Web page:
Today is the first of the year and 2018 is the first year that has started with genuine excitement for me. 2017 was a great year full of professional and personal development and I look forward to achieving everything that I set out to for 2018. When the previous year began I was thinking about goals that I would like to achieve and for the most part I was able to do them as documented on this blog of mine. The CSA+ I was able to get and I have been able to continue to increase my skills with a lab environment that will be replicated in my home office in the coming weeks.
2018 brings the following goals (tentative):
- Continue to develop and read into philosophy as well as increase physical fitness
- Refinance my home in an attempt to reduce overhead and free up money to go into solar power
- Focus on making time for the things that matter
- Continue to develop self hosted data analysis
- Pursue an additional certificate or two perhaps dealing in virtualization, Windows Server and/or Linux
Reviewing some security settings on everyone’s favorite photo sharing app revealed to me some inadequacies in the security policy and implementation of Instagram.
Realizing that the setting lay dormant in my account information I decided to go ahead and implement what Instagram calls 2 factor authentication. Doing so didn’t prompt me to scan a QR code or choose an authentication app standard to TOTP (Time Based On Time Password), instead I was told that a phone number was required. I confirmed my phone number and received a text message. To make sure that no other setting was present I went back through the menu and realized this was the only option and had the code re-sent. When the code was sent back to my phone via SMS it was the same code despite a ~2 minute window passing by which indicates to me that this password may or may not be set to roll at a set interval. After this a standard screen was presented with backup codes so that if I were to no longer have access to the phone number in question I could still login to my account. This completed the setup of “2 factor authentication” within the Instagram application.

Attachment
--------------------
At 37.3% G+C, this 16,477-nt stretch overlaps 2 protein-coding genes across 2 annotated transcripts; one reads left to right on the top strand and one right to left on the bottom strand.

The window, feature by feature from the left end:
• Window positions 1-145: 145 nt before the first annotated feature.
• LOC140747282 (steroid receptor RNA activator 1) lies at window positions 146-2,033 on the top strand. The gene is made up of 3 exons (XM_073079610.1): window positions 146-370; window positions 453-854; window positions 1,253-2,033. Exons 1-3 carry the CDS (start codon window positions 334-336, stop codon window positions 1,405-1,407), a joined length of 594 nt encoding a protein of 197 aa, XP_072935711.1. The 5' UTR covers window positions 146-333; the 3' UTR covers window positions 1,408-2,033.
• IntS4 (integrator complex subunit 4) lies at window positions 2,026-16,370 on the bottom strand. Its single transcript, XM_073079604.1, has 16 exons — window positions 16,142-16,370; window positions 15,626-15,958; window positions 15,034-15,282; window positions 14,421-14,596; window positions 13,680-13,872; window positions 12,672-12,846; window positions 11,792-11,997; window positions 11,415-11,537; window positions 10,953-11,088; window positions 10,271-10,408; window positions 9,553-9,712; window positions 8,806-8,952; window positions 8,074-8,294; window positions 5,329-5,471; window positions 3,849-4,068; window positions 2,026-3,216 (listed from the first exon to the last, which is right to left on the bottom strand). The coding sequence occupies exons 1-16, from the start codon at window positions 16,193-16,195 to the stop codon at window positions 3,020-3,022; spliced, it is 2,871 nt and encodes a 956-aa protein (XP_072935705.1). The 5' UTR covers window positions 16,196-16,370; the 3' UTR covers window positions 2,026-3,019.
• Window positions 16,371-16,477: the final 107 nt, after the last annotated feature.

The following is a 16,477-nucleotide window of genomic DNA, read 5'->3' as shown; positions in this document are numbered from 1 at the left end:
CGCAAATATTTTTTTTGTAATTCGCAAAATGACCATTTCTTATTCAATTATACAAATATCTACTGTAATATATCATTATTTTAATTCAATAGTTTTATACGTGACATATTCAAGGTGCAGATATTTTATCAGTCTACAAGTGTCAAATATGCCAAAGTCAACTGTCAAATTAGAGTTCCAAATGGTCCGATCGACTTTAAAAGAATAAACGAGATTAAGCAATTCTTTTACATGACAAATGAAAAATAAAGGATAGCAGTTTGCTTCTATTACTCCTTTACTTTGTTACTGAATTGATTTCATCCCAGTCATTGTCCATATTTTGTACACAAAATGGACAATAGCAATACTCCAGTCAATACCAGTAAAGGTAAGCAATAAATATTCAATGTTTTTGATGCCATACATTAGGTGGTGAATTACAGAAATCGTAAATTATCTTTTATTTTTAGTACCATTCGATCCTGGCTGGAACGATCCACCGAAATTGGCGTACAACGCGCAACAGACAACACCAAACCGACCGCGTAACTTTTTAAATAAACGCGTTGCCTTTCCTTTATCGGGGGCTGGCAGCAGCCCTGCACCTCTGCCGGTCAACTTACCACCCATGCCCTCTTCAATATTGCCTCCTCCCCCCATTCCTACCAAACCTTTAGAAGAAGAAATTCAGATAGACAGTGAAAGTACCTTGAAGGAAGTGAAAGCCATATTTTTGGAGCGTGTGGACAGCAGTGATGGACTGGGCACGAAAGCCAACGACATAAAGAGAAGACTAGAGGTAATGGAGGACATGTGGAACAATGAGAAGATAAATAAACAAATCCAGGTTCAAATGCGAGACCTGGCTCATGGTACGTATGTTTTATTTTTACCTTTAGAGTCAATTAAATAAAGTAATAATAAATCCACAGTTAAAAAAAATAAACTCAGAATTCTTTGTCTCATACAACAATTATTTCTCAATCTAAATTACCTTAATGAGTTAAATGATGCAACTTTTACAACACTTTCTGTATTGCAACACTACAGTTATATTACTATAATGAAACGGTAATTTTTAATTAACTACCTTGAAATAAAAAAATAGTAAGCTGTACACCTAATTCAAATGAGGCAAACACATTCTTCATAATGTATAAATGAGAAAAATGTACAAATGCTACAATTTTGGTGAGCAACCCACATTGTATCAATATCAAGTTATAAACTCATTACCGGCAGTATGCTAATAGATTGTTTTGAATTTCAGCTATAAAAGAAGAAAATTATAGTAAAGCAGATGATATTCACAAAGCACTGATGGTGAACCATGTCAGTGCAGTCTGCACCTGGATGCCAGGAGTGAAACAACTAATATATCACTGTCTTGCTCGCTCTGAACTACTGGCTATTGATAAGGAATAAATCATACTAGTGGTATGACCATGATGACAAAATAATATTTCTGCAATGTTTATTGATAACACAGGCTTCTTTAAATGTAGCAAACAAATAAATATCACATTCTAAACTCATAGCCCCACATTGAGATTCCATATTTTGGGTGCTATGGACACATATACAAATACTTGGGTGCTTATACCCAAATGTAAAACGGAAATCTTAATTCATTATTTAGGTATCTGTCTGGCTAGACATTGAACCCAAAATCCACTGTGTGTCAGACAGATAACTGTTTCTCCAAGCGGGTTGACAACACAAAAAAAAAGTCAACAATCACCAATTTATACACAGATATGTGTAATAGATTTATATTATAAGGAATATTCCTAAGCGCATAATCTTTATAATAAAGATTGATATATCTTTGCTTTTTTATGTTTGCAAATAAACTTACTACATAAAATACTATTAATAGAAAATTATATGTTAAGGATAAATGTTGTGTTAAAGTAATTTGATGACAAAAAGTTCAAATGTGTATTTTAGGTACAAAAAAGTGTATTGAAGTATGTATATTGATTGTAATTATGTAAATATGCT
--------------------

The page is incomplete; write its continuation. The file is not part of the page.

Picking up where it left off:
The problem with this being, NIST (National Institute of Standards and Technology) has ruled that 2 factor authentication is not to be done over a SMS message (TechCrunch Story NIST Digital Identity Guidelines). Accounts continue to get compromised via stolen / social engineered fraudulently issued SIM cards and this poor implementation just proves to be a security weak point in one of the most used applications on modern smartphones today. This reaches an interesting point of contention that is, how do you get companies to care about your security and the security of your data? Instagram provides a page with “security tips” including enabling 2 factor authentication but doesn’t seem to have an address to contact with these security concerns. All in all “The Register” provides a great article about this titled “Standards body warned SMS 2FA is insecure and nobody listened” published late 2016. Industry will continue moving forward with implementing 2 factor authentication for end users but hopefully in the future the options for authentication are more abundant than just a SMS code.
More information on sites that support 2FA @ https://twofactorauth.org/